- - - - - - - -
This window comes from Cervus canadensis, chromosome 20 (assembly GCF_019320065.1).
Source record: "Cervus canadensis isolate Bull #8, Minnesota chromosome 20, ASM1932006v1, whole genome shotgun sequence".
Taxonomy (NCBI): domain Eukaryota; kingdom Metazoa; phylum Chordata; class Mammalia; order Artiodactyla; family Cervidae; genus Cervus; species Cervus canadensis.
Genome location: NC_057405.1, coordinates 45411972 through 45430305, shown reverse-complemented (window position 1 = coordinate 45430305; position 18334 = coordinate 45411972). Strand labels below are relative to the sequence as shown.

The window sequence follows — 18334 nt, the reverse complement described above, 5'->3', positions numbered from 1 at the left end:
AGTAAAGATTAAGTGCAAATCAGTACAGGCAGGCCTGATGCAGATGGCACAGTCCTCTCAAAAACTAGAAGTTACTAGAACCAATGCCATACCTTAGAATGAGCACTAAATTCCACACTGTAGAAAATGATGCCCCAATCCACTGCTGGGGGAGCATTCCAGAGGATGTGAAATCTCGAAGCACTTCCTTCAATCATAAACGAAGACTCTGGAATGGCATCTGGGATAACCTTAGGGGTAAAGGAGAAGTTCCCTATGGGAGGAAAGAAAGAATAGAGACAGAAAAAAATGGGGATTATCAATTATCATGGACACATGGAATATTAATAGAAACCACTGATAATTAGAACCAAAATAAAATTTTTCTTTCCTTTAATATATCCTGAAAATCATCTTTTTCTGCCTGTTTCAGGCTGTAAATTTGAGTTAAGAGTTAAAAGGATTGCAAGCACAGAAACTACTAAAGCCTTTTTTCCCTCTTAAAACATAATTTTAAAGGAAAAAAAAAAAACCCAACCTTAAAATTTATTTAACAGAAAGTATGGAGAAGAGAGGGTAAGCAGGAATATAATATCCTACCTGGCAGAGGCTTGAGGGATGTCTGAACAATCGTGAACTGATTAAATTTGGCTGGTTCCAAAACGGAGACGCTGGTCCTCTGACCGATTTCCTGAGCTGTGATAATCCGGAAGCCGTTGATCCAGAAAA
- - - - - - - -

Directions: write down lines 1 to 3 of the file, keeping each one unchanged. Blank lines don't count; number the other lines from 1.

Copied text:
This window comes from Cervus canadensis, chromosome 20 (assembly GCF_019320065.1).
Source record: "Cervus canadensis isolate Bull #8, Minnesota chromosome 20, ASM1932006v1, whole genome shotgun sequence".
Taxonomy (NCBI): domain Eukaryota; kingdom Metazoa; phylum Chordata; class Mammalia; order Artiodactyla; family Cervidae; genus Cervus; species Cervus canadensis.